The large discount stores and franchises in Lowe's paintings imply a world conceived in terms of buying and selling. This consumer-oriented world, whose beginnings in the gilded age Susan Sontag recreates in her novel In America, is one defined by freedom, as one of Sontag's entrepreneurial characters puts it, the freedom to make as much money as one can. 5 In free-market capitalism nothing is sacred, not the wilderness whose boundaries are encroached upon to construct more track houses connected to strip malls, nor the animals that we breed for food and as pets, to fulfill our needs as consumers. In her decorative-arts room, Lowe directs us to consider the hidden cost of our consumption in 47 faux ceramic plates. Centering each of the plates is an eye, the ghostly conscience of an animal destroyed to satisfy our lust. In her ornamental urns, whose gargantuan proportions suggest the insatiability of consumers, nature in small panel paintings is required to endorse the very products that are destroying it. The capacity of humans to rationalize, to displace blame through sentimental gestures, is expressed in the small vases bearing romanticized images of pets. Distinguished from the rest of the animal world for their capacity to serve as companions, these memorials to beloved pets reassure our innate goodness in our national love affair with animals.

According to Gibbon in his Decline and Fall of the Roman Empire, and Cole in his paintings based on Gibbon, the Roman Empire fell when the enjoyment of private affluence seduced the citizens from an active participation in public life, when the citizens became acquiescent subjects or willing tools of despotic leaders. 6 In her library of self-help books, Lowe suggests how corporate greed has subverted democracy, and how the big corporations have been allowed to assume a commanding role in politics and direct the nation to determine the American way of life. With ludicrous titles: Happiness is a Kitten, Fresh Ways with Lamb, How to Tell if Your Hunches are Sound , she implies the dumbing down of American culture familiar to us from the talk shows in which individuals with bizarre problems are presented to encourage us to conclude we are “fine” and “normal.” This dulling or drugging of the human psyche is most potently expressed in the cover illustration of Life in a Peaceful New World. A cascade of anti-depressants, mood elevators, and tranquilizers tells how a medicated America is able to overlook the real consequences of its profligate behavior to continue to plunder the planet and deprive future generations.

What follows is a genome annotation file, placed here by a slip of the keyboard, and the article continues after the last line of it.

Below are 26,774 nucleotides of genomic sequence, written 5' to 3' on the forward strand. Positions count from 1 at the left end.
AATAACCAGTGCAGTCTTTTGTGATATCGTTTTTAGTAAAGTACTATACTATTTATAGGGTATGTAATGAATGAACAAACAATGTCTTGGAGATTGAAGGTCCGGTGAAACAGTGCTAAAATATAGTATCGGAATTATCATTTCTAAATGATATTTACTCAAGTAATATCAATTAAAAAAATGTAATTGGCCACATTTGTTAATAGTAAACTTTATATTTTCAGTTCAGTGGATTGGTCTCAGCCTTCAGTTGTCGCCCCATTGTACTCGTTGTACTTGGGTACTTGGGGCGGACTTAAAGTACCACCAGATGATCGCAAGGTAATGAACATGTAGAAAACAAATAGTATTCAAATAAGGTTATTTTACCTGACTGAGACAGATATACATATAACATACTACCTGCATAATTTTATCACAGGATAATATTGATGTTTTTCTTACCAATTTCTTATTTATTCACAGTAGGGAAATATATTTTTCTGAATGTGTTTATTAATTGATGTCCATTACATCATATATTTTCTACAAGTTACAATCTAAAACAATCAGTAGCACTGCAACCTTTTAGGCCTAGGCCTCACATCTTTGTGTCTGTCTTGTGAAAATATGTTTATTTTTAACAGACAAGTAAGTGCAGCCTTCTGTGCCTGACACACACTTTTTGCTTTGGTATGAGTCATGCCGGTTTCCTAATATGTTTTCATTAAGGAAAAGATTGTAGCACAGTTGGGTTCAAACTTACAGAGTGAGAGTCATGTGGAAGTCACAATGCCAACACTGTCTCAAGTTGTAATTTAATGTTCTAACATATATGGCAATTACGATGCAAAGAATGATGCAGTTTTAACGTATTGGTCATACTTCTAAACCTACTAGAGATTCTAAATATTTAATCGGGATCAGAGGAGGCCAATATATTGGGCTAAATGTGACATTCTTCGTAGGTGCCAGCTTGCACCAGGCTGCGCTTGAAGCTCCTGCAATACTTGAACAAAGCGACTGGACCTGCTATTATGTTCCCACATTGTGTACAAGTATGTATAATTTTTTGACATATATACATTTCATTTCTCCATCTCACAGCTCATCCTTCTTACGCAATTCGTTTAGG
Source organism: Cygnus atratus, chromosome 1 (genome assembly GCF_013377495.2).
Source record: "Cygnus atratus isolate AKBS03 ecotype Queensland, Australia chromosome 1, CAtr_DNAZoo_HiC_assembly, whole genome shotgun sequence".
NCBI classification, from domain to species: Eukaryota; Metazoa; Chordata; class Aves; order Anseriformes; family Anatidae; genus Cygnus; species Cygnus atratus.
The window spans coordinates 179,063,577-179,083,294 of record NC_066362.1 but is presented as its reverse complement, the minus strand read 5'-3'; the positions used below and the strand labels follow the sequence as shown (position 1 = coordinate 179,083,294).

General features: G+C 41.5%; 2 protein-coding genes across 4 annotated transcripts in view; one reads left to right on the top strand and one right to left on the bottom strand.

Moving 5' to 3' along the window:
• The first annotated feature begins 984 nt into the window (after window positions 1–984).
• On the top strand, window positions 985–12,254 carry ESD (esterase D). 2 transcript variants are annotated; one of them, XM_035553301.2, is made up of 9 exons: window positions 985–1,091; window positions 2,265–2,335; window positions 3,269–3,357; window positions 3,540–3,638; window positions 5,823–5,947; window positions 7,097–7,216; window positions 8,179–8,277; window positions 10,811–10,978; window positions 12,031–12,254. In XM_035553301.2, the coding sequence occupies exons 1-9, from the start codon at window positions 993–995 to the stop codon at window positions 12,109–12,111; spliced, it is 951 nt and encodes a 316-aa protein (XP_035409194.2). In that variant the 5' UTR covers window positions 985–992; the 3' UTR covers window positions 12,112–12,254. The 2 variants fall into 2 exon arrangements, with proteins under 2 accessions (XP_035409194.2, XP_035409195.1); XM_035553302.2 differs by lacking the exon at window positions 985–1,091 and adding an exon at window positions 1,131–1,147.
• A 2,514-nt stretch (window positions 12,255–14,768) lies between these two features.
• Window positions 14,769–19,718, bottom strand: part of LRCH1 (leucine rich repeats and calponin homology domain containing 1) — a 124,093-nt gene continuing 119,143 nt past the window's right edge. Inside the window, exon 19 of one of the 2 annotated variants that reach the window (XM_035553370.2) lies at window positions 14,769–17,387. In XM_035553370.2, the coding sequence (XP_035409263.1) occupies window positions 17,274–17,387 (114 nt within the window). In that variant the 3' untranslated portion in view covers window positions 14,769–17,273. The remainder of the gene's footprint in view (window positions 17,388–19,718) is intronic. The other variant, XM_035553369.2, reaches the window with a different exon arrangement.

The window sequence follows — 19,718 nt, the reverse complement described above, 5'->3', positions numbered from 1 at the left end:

An offspring of the Pattern and Decoration movement, Jean Lowe seduces the viewer with her artful arrangements of handcrafted objects to communicate her social concerns. Characteristic of the papier-mâché medium, her bent irregular surfaces call attention to the handmade. Her loose painterly style stresses process, the individual choice that directs production. In her artful displays she suggests that beauty in this brave new world survives in the impermanent and handmade. Its seeming rarity is the result of an inversion of basic human values whereby the hand made is in museums to be preserved from extinction, and we live deprived amid a surplus of mass-produced commodities. Hand-fashioned from cheap newsprint, glue, and paint, her color-rich objets d'art tell us that beauty is within the reach of all consumers. The individual creativity that is grossly undervalued by our modern world of scientific technology is as necessary to living as is nature and the natural world. The irregular and the misshapen, the unexpected and serendipitous, Lowe seems to say, nourish the spirit and remind us of what it means to be truly alive in this world.

Mindy Nancarrow

Professor of Art History

The University of Alabama, Tuscaloosa


1. The Life and Works of Thomas Cole by Louis Legrand Noble, ed. Elliot S. Vesell (Cambridge: Harvard University Press, 1964), p. 168.

2. Renato Rosaldo, Culture & Truth: The Remaking of Social Analysis (Boston: Beacon Press, 1989), p. 69.

3. The Oath of the Horatii clock is found in London, Buckingham Palace, the Royal Pavilion, Brighton, and the Royal Collection in Stockholm.

4. Charles Percier and Pierre François Léonard Fontaine, Recueil de décorations intérieures (Paris, 1801); quoted in Louise Ade Boger, Furniture Past & Present (Garden City, NY: Doubleday & Company, 1966), p. 202.

5. Susan Sontag, In America (New York: Picador, 2000), p. 101.

6. Eugene Y. C. Ho, “Edward Gibbon, Historian of the Roman Empire,”

This exhibition was curated by Dana Self.